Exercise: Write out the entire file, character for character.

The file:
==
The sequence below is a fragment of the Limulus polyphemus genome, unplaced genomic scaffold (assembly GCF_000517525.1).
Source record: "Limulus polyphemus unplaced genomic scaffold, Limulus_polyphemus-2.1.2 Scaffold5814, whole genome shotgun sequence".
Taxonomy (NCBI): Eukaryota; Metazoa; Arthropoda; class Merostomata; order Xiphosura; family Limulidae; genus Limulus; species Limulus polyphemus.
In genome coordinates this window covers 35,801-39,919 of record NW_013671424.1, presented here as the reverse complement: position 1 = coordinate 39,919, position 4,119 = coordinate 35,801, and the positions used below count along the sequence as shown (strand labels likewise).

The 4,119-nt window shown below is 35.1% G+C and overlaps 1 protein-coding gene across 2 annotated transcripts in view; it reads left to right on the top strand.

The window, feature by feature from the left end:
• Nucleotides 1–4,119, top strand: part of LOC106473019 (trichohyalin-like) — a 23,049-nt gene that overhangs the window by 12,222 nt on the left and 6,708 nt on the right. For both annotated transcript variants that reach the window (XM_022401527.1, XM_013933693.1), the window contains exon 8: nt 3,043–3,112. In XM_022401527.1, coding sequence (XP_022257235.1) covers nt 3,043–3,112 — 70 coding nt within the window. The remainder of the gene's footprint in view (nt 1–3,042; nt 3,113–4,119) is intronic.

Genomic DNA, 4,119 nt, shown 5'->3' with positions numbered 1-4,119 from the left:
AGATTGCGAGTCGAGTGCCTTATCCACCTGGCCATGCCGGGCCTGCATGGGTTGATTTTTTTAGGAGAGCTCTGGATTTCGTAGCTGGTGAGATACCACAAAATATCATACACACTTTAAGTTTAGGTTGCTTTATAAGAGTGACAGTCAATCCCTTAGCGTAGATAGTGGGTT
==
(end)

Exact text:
The sequence below is a fragment of the Limulus polyphemus genome, unplaced genomic scaffold (assembly GCF_000517525.1).
Source record: "Limulus polyphemus unplaced genomic scaffold, Limulus_polyphemus-2.1.2 Scaffold5814, whole genome shotgun sequence".
Taxonomy (NCBI): Eukaryota; Metazoa; Arthropoda; class Merostomata; order Xiphosura; family Limulidae; genus Limulus; species Limulus polyphemus.
In genome coordinates this window covers 35,801-39,919 of record NW_013671424.1, presented here as the reverse complement: position 1 = coordinate 39,919, position 4,119 = coordinate 35,801, and the positions used below count along the sequence as shown (strand labels likewise).

The 4,119-nt window shown below is 35.1% G+C and overlaps 1 protein-coding gene across 2 annotated transcripts in view; it reads left to right on the top strand.

The window, feature by feature from the left end:
• Nucleotides 1–4,119, top strand: part of LOC106473019 (trichohyalin-like) — a 23,049-nt gene that overhangs the window by 12,222 nt on the left and 6,708 nt on the right. For both annotated transcript variants that reach the window (XM_022401527.1, XM_013933693.1), the window contains exon 8: nt 3,043–3,112. In XM_022401527.1, coding sequence (XP_022257235.1) covers nt 3,043–3,112 — 70 coding nt within the window. The remainder of the gene's footprint in view (nt 1–3,042; nt 3,113–4,119) is intronic.

Genomic DNA, 4,119 nt, shown 5'->3' with positions numbered 1-4,119 from the left:
AGATTGCGAGTCGAGTGCCTTATCCACCTGGCCATGCCGGGCCTGCATGGGTTGATTTTTTTAGGAGAGCTCTGGATTTCGTAGCTGGTGAGATACCACAAAATATCATACACACTTTAAGTTTAGGTTGCTTTATAAGAGTGACAGTCAATCCCTTAGCGTAGATAGTGGGTT